Ethiopia earned export revenue of $1.21 billion in six months of the current Ethiopian fiscal year (July, 8, 2018 to January 7, 2019).
Though the plan of the government for period was 1.96 billion, it has only achieved about 62% of its target, according to the report of the Ministry of Trade of Ethiopia. The Ministry has presented its report to the Parliament this morning.
Compared to the previous year same period the income has declined by 10%. Ethiopian export income has been declining over the past several years from around $3.1 billion in 2010 to around $2.8 billion last year.
The minister, who presented her report to the parliament, indicated that the instability witnessed in some parts of the country has also contributed to the decline of export income, along with the usual reasons officials has been talking about for the past several years.
One of the reasons the officials often mention has been failure of increasing productivity and reliant of raw agricultural commodities. Contraband border trade across and lack of meaningful diversification of export items has also been often mentioned as the poor performance of Ethiopia’s export sector.
Lack of inputs for the manufacturing companies, which often couldn’t get the hard currency on time is also mentioned as failure of the emerging manufacturing sector of Ethiopia to generate export earnings.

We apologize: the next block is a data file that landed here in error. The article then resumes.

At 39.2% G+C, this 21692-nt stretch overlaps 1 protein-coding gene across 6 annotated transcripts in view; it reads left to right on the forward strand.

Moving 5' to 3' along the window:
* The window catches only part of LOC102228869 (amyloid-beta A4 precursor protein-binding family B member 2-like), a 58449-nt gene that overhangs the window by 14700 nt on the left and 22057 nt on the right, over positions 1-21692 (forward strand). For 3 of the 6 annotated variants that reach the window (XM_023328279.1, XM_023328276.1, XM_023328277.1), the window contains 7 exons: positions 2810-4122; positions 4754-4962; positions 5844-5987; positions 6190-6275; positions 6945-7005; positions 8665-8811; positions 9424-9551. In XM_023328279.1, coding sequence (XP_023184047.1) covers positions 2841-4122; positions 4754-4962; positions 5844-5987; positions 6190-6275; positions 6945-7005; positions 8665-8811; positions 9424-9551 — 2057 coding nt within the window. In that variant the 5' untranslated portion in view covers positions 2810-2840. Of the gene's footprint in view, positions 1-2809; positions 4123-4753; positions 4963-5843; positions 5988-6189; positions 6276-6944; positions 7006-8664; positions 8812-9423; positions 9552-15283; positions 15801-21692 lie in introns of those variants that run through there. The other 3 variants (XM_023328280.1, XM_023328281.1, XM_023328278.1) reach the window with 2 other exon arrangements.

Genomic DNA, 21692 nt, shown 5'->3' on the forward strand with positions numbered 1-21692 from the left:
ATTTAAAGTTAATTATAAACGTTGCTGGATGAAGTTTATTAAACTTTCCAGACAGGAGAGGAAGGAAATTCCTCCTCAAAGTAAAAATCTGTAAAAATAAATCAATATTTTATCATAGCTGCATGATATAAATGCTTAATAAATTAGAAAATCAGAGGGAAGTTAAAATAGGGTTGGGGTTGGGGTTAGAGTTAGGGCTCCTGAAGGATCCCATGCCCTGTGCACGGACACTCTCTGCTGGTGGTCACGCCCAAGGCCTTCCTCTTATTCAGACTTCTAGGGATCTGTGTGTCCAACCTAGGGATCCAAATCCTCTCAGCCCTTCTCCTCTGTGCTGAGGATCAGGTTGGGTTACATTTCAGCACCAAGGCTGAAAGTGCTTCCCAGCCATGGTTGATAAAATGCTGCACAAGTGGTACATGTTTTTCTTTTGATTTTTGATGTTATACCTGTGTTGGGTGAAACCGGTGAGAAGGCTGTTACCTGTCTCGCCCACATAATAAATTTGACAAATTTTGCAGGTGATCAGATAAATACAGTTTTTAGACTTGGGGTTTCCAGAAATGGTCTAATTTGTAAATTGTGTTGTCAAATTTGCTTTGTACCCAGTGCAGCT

While Ethiopia’s export income has been declining, on the contrary the country’s spending for import has been growing surpassing $17 billion last. As a result, the growing trade deficit, Ethiopia has been facing acute shortage of foreign currency to import medicines and fuel, among others.
The major export earning commodities of Ethiopia include coffee, oil seeds such as sesame, flower, Khat (stimulant plant), fruits, vegetables, minerals such as gold and tantalum, gemstones as well as, some manufactured goods.
On the other hand, the major hard currency consuming products Ethiopia has been importing include fuel, different machines, medicines, steal, manufactured goods including foods as well as simple products such as, toothpicks and candies and cookies.